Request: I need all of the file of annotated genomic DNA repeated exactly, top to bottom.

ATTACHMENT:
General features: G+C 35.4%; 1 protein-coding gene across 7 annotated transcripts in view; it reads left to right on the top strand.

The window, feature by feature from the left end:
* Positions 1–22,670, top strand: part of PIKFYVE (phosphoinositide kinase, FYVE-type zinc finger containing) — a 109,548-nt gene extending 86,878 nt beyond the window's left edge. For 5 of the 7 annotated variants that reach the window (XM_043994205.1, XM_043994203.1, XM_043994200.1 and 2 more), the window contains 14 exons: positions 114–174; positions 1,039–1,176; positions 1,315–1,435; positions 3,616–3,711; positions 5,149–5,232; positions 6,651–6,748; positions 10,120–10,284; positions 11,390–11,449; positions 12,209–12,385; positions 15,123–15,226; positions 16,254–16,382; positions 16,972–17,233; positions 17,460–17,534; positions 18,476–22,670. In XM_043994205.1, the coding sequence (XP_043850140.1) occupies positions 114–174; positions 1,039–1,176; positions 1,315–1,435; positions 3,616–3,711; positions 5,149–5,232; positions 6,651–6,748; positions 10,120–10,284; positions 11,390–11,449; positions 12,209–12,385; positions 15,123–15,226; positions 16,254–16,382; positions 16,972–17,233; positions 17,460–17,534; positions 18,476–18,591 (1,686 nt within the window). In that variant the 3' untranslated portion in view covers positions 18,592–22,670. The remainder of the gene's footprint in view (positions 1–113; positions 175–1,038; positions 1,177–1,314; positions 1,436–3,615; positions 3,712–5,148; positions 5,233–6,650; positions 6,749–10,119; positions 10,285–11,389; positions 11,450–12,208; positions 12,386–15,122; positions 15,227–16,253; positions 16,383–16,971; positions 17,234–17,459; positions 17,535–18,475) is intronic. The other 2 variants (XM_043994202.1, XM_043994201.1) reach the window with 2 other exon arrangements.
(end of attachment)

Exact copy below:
General features: G+C 35.4%; 1 protein-coding gene across 7 annotated transcripts in view; it reads left to right on the top strand.

The window, feature by feature from the left end:
* Positions 1–22,670, top strand: part of PIKFYVE (phosphoinositide kinase, FYVE-type zinc finger containing) — a 109,548-nt gene extending 86,878 nt beyond the window's left edge. For 5 of the 7 annotated variants that reach the window (XM_043994205.1, XM_043994203.1, XM_043994200.1 and 2 more), the window contains 14 exons: positions 114–174; positions 1,039–1,176; positions 1,315–1,435; positions 3,616–3,711; positions 5,149–5,232; positions 6,651–6,748; positions 10,120–10,284; positions 11,390–11,449; positions 12,209–12,385; positions 15,123–15,226; positions 16,254–16,382; positions 16,972–17,233; positions 17,460–17,534; positions 18,476–22,670. In XM_043994205.1, the coding sequence (XP_043850140.1) occupies positions 114–174; positions 1,039–1,176; positions 1,315–1,435; positions 3,616–3,711; positions 5,149–5,232; positions 6,651–6,748; positions 10,120–10,284; positions 11,390–11,449; positions 12,209–12,385; positions 15,123–15,226; positions 16,254–16,382; positions 16,972–17,233; positions 17,460–17,534; positions 18,476–18,591 (1,686 nt within the window). In that variant the 3' untranslated portion in view covers positions 18,592–22,670. The remainder of the gene's footprint in view (positions 1–113; positions 175–1,038; positions 1,177–1,314; positions 1,436–3,615; positions 3,712–5,148; positions 5,233–6,650; positions 6,749–10,119; positions 10,285–11,389; positions 11,450–12,208; positions 12,386–15,122; positions 15,227–16,253; positions 16,383–16,971; positions 17,234–17,459; positions 17,535–18,475) is intronic. The other 2 variants (XM_043994202.1, XM_043994201.1) reach the window with 2 other exon arrangements.